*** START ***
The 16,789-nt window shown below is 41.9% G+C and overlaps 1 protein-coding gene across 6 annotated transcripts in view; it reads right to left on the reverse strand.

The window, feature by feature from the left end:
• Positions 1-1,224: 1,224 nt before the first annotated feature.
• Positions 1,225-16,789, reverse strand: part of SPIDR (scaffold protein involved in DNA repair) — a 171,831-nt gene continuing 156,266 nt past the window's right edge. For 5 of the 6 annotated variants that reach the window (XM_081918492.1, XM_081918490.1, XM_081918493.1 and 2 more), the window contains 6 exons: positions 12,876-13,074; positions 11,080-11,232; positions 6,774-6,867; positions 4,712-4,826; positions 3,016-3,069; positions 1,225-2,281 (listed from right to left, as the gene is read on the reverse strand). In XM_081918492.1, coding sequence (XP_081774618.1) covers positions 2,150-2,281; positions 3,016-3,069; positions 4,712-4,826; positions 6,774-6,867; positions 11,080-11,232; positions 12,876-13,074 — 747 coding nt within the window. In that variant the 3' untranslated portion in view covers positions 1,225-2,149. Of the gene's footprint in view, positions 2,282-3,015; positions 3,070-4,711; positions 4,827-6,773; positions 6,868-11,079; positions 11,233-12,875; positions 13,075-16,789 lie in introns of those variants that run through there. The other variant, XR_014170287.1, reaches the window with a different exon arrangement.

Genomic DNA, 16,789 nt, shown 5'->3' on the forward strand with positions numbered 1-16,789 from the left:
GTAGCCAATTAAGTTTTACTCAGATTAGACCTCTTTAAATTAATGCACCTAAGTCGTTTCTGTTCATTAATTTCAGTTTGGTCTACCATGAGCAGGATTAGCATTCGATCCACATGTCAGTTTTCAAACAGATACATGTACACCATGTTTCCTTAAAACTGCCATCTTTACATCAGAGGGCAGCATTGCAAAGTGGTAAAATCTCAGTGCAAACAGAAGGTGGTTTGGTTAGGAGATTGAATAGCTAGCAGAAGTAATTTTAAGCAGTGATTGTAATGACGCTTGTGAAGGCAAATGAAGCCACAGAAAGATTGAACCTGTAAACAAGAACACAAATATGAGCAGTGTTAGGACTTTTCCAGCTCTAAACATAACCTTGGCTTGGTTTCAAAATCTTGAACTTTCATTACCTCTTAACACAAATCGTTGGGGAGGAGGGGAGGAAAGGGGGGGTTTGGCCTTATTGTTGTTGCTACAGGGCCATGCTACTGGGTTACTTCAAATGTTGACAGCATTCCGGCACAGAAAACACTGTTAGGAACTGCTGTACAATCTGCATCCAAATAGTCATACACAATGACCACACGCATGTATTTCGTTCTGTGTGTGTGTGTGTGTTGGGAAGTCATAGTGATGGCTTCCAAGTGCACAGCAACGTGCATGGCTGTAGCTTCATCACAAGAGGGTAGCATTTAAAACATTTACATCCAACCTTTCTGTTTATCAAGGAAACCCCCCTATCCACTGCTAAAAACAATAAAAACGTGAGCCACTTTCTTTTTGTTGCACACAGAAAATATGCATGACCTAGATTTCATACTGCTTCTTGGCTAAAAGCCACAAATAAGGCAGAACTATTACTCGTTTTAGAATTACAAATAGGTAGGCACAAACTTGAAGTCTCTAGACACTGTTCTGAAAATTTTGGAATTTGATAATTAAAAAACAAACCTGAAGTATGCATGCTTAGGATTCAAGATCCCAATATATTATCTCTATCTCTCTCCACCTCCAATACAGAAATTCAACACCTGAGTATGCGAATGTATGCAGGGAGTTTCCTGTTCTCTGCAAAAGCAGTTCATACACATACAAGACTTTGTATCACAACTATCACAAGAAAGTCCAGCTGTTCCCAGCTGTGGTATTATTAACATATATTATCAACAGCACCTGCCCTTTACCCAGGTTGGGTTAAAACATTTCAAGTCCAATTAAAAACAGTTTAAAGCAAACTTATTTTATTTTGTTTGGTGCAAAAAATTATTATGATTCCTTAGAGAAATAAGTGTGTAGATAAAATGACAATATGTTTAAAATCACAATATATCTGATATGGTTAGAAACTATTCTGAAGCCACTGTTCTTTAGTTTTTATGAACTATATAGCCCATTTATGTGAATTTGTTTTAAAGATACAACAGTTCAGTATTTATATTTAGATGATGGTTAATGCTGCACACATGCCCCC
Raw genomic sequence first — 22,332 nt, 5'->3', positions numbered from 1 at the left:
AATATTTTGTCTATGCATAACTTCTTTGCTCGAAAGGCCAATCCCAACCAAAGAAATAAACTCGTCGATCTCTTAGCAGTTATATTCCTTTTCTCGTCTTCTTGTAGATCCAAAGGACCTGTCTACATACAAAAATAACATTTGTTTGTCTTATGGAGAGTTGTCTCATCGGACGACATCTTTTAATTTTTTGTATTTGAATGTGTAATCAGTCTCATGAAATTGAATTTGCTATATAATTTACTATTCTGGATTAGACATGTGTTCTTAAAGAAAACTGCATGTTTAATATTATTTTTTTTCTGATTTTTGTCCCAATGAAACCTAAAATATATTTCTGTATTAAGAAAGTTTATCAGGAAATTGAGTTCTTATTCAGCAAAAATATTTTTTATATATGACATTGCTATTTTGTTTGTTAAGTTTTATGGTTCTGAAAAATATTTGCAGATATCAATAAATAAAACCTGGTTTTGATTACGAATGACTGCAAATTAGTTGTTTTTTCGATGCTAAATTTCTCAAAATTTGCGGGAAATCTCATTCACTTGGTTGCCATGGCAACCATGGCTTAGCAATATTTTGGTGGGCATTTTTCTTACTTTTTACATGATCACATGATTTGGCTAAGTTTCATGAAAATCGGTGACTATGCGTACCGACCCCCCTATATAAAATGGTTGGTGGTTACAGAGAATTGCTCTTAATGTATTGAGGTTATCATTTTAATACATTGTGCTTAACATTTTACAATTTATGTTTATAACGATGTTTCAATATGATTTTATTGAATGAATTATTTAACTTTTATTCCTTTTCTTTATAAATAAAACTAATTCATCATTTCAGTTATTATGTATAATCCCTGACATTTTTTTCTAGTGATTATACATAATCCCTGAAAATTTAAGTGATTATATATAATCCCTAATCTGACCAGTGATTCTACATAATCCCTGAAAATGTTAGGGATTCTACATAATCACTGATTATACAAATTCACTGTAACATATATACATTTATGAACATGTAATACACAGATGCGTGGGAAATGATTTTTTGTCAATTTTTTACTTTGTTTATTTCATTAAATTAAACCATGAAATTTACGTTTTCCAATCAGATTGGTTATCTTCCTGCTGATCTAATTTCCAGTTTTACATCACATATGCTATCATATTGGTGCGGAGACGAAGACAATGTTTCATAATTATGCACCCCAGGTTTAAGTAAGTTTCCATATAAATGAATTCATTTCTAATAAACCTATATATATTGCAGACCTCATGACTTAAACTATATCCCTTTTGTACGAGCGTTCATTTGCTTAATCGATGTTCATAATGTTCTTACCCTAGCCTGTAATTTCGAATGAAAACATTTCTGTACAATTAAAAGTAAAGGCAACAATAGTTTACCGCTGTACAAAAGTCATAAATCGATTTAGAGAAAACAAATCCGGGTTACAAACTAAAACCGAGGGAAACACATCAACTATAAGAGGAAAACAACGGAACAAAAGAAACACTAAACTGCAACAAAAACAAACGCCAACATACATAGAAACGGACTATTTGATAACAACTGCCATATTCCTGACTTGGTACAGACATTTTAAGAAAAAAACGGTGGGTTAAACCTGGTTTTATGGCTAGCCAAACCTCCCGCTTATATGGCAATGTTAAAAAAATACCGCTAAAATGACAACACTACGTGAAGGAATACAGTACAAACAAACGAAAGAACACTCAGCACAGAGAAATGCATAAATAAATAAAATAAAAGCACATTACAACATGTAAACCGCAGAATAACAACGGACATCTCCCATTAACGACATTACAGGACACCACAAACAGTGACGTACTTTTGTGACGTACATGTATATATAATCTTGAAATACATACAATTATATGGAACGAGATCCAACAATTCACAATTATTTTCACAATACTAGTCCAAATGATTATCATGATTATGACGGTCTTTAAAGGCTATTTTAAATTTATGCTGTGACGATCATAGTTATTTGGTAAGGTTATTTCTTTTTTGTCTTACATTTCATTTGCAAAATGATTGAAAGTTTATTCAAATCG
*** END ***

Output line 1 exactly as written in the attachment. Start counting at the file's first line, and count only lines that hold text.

The 16,789-nt window shown below is 41.9% G+C and overlaps 1 protein-coding gene across 6 annotated transcripts in view; it reads right to left on the reverse strand.